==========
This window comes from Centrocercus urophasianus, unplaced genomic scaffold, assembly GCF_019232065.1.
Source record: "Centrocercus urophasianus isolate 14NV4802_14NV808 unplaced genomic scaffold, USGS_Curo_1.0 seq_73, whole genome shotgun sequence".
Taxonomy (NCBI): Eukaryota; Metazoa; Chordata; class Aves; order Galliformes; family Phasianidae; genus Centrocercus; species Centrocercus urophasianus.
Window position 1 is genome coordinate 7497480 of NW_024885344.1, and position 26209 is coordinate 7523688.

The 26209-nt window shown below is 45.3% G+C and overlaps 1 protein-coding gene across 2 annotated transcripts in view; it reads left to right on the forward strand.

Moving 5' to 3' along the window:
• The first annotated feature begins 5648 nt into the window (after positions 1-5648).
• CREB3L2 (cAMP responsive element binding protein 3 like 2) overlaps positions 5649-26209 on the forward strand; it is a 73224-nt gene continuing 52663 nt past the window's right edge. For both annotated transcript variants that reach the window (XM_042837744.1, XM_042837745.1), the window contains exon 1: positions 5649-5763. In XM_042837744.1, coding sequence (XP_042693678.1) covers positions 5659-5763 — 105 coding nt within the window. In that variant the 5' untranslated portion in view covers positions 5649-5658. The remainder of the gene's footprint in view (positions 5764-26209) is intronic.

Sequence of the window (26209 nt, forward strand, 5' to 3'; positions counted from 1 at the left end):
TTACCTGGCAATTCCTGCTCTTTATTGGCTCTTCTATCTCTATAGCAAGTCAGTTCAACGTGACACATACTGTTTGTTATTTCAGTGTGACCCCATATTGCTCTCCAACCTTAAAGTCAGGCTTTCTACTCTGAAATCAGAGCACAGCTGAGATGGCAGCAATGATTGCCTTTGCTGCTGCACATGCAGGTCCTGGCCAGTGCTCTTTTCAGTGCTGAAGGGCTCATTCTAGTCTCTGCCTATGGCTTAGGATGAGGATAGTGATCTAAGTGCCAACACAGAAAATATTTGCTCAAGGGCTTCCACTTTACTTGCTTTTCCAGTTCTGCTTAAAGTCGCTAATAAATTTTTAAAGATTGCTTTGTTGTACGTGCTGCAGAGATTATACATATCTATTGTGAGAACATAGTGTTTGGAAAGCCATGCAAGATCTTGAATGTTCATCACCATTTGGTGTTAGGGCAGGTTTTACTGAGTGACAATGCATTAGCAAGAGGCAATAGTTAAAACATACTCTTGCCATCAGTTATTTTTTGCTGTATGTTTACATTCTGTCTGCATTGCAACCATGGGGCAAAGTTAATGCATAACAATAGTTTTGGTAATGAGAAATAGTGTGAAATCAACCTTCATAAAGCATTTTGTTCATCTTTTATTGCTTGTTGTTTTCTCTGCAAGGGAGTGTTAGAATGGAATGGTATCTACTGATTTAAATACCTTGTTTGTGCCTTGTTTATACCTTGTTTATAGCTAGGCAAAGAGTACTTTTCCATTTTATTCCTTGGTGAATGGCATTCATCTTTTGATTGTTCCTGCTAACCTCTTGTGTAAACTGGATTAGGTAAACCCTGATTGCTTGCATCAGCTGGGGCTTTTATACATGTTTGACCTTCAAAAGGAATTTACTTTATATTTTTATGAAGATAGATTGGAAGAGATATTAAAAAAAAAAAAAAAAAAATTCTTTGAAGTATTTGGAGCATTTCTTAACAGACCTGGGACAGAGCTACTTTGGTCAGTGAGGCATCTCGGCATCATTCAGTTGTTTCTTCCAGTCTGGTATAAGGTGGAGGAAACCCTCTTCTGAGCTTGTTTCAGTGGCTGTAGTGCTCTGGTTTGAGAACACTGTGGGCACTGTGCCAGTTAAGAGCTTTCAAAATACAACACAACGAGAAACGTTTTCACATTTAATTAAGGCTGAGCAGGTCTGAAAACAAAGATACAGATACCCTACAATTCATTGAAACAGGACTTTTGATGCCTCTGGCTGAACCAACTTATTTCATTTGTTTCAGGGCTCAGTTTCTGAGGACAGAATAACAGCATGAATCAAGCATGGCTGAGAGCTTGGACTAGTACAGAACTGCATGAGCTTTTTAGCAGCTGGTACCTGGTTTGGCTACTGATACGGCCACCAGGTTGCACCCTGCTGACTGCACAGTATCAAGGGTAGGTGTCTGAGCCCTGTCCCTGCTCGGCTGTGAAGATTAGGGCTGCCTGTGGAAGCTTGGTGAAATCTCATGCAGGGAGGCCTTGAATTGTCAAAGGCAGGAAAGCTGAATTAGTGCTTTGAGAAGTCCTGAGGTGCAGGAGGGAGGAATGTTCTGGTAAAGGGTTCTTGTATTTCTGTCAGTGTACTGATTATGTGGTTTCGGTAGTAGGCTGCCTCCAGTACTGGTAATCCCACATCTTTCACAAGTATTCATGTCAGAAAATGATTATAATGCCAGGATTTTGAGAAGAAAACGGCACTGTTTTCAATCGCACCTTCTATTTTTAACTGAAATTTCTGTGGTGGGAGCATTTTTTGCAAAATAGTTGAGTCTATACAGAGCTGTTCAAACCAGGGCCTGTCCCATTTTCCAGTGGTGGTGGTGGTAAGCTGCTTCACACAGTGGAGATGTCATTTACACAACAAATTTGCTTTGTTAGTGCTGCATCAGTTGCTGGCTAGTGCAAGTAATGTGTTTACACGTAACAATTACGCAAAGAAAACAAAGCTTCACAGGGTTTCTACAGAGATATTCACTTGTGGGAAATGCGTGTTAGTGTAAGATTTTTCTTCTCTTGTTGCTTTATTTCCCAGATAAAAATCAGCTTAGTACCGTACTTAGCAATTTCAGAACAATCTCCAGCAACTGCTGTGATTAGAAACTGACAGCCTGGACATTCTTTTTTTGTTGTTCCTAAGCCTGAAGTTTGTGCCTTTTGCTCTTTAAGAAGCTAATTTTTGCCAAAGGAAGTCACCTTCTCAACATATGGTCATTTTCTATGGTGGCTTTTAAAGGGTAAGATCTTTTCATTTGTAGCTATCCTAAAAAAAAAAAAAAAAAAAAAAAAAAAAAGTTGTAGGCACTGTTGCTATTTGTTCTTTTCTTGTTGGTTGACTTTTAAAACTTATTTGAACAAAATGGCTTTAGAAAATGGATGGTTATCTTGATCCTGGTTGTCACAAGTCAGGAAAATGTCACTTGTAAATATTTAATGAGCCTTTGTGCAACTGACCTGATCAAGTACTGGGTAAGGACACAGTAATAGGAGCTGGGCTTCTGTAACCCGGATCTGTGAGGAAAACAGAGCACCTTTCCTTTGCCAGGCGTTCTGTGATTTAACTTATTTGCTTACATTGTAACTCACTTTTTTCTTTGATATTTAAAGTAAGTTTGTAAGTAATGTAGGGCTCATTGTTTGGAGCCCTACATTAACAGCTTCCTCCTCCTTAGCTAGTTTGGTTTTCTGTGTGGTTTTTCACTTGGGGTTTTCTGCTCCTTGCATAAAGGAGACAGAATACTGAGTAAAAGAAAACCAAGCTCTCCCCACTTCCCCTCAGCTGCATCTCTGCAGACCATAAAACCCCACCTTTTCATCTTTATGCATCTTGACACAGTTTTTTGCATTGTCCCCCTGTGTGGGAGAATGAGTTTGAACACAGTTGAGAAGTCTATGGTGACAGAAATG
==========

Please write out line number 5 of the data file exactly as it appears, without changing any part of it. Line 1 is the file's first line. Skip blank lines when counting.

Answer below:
The 26209-nt window shown below is 45.3% G+C and overlaps 1 protein-coding gene across 2 annotated transcripts in view; it reads left to right on the forward strand.